Cao, Y., Li, C., Newman, S., Lucas, J., Charlifue, S., & Krause, J. S. (2017). Posttraumatic stress disorder after spinal cord injury. Rehabilitation Psychology, 62(2), 178-185. doi:http://dx.doi.org.ezproxylocal.library.nova.edu/10.1037/rep0000135
The purpose of the present study was twofold: (1) To identify the prevalence of posttraumatic stress disorder (PTSD) after spinal cord injury (SCI) among multiple racial ethnic groups with SCI, and (2) assess the relationship between PTSD and demographic characteristics, injury-related factors, employment, depressive symptoms, and health events. The 1,063 participants utilized in this study were from three different regions of the United States (Southeastern, Mountain, and Western). Inclusion criteria were as follows: (1) traumatic SCI with residual deficits, (2) age 18 years or older, and (3) experienced their injury a minimum of 1 year prior. All participants completed the Purdue PTSD Scale-Revised to measure PTSD symptomatology, with instructions that indicated “these questions are about your reaction to the event of your spinal cord injury.” Depression was measured by the Older Adult Health and Mood Questionnaire, while self-perceived general health was assessed with the Behavioral Risk Factor Surveillance System. Of significance, the authors found that approximately one fourth of SCI participants met the DSM-IV PTSD criteria and were above the cutoff score on the Purdue PTSD Scale-Revised, which is substantially higher than that of the general population (6.8%; Kessler et al., 2005). Interestingly, when controlling for all other factors, all minority groups (Hispanic=31.3%, Black=24.7%, and Other=30.9%) had higher odds of having PTSD compared with non-Hispanic Whites (19.4%). This finding is in contrast to the weak or nonsignificant relationship between PTSD and race/ethnicity in the general population. Consistent with the current body of literature, a strong relationship was found between PTSD and depression. Lastly, the authors found that the number of episodes of medical care due to post-SCI injury in the past year was significantly associated with PTSD. This study highlights the need for healthcare providers to remain cognizant of the mental health inequality problem, and to understand additional complications a person from an ethnic minority may have experienced. Meaning, it is important to assess the life stress of being an ethnic minority for that particular SCI survivor.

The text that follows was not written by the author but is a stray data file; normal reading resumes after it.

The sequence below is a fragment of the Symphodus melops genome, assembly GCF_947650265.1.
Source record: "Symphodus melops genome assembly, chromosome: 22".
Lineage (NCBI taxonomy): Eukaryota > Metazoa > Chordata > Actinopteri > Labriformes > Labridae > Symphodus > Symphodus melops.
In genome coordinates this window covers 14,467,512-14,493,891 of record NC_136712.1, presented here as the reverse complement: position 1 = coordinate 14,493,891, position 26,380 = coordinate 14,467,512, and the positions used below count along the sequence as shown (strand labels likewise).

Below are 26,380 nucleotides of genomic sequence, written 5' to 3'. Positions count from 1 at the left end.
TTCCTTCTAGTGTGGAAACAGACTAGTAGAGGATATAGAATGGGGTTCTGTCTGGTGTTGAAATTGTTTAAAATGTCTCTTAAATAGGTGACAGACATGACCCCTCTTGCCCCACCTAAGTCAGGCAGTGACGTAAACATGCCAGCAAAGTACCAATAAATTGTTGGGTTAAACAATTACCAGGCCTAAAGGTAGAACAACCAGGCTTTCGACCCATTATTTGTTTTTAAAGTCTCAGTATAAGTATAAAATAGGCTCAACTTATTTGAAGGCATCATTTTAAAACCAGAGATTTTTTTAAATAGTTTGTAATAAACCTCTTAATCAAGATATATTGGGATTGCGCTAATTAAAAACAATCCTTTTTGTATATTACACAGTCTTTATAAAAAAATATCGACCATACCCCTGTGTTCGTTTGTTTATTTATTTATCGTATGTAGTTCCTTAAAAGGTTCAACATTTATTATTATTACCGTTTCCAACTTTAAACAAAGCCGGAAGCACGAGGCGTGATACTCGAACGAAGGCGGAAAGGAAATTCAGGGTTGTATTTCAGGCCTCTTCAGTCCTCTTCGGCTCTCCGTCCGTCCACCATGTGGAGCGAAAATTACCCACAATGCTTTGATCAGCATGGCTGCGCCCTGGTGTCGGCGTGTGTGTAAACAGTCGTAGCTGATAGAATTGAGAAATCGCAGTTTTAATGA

I CHOSE THIS ARTICLE because it brings us a step closer to understanding how, psychologically, individuals of different racial ethnic groups experience a similar traumatic medical occurrence. Likewise, I believe this article acts as a reminder of the strong relationship between PTSD and depression, and importance of assessing for both disorders when one of the diagnoses appears to be present.
THIS MONTH’S REHABILITATION SCIENCE SPOTLIGHT was chosen by Lucas D. Driskell, M.S., Rehabilitation and Neuropsychology Intern for Baylor College of Medicine at TIRR Memorial Hermann Rehabilitation Hospital; Member of Division 22 Science Committee.